Sailing towards Nuku Hiva, our first anchor stop, was also a memorable experience. It was after a dawn watch and usually I go back to my bunk and sleep as I am exhausted after watch, but as I saw that we were close to approaching Nuku Hiva, I couldn’t resist but to stay up for a while. It was the early hours of the morning, so the sunrise was illuminating up the sky with a deep amber colour, the clouds were low and charcoal coloured surrounding the island and white birds were circling around the ship. Then someone shouted “dolphins!” so we all made our way swiftly to the bow to see dolphins swimming close to the boat. It was quite the entrance for us!  When we approached closer to Nuku Hiva, everyone was in awe of the natural beauty of the mountainous island and the greenery we were surrounded with and a pair of binoculars were passed around for everyone to take a closer look. I could not help but imagine the way of life for these people and was intrigued by their culture.

’A night under stars and squares’ was also a very memorable evening whilst anchored in Nuku Hiva. Each person found a note on their bunk inviting them to dress in their best clothes and show up for dinner at 7pm in the main salon. I was the assistant steward for the day, so I proposed to Jackie and Paul that we could make pizzas and eat up on deck. Paul made the pizza dough early in the morning and I helped chop up the toppings and prepare the sauce and once finished, the tables in the main salon were covered with delicious trays of fresh pizza. Then, everyone went to put on their best clothes and assembled on the quarter deck. It felt so nice wearing clothes that were fresh and clean! It was a magical evening with the sun slowly setting and the silhouette Nuku Hiva in the background and I could hear the faint sound of someone playing the guitar on deck. What a special evening!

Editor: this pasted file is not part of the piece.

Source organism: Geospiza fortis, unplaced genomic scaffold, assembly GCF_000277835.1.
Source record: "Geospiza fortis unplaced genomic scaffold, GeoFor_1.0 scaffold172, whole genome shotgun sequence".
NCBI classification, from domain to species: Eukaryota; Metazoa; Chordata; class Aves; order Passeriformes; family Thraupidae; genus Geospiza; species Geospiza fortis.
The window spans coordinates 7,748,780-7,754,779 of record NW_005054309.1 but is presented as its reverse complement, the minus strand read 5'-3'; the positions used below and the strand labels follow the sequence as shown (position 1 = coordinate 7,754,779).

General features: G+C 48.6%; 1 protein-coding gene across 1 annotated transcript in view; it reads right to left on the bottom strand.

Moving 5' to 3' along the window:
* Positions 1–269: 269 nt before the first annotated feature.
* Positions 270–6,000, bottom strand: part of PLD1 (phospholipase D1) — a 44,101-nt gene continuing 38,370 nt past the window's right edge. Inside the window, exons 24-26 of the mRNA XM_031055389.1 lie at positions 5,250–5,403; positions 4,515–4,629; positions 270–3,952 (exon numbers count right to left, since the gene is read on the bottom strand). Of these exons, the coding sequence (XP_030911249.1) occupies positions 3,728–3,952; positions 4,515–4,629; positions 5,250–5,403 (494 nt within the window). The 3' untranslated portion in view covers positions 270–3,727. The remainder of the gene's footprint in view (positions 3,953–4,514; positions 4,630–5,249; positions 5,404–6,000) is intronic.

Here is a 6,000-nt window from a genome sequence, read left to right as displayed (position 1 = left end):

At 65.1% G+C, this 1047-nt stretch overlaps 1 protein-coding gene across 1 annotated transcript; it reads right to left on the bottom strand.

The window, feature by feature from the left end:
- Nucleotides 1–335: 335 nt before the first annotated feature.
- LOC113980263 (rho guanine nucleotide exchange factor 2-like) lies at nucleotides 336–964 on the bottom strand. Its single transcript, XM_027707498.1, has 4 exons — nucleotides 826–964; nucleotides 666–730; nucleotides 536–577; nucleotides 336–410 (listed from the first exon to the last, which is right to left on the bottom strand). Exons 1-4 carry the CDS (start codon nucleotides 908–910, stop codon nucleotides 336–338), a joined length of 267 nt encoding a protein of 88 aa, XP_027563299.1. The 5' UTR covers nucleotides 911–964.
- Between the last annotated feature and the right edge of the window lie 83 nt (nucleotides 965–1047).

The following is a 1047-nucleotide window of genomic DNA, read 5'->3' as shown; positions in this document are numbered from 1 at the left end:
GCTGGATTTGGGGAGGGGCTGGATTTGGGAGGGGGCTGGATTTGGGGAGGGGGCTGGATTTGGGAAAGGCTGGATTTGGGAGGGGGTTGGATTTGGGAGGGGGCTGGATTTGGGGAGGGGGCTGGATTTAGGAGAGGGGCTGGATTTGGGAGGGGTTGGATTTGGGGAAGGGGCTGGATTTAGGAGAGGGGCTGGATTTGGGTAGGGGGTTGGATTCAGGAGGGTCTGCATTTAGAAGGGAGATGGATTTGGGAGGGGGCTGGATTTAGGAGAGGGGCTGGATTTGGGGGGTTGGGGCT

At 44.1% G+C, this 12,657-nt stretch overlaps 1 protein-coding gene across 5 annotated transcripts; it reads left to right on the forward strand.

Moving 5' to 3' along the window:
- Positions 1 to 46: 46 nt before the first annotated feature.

Snorkelling in Rangiroa was also an incredible experience. The ocean water was a crystal clear blue colour and I could see all the way down to the white sandy sea floor. It was the most beautiful day with the vibrant island greenery in the background and it almost looked like a photograph. I saw some incredible coral formations and such a wide variety of colours and sizes of fish. My highlight though was definitely the multiple reef sharks that I saw and swimming below me. They were very gentle creatures who completely minded their own business, but just observing them glide so gracefully through the water was amazing. I hope to do more snorkelling when in Tahiti!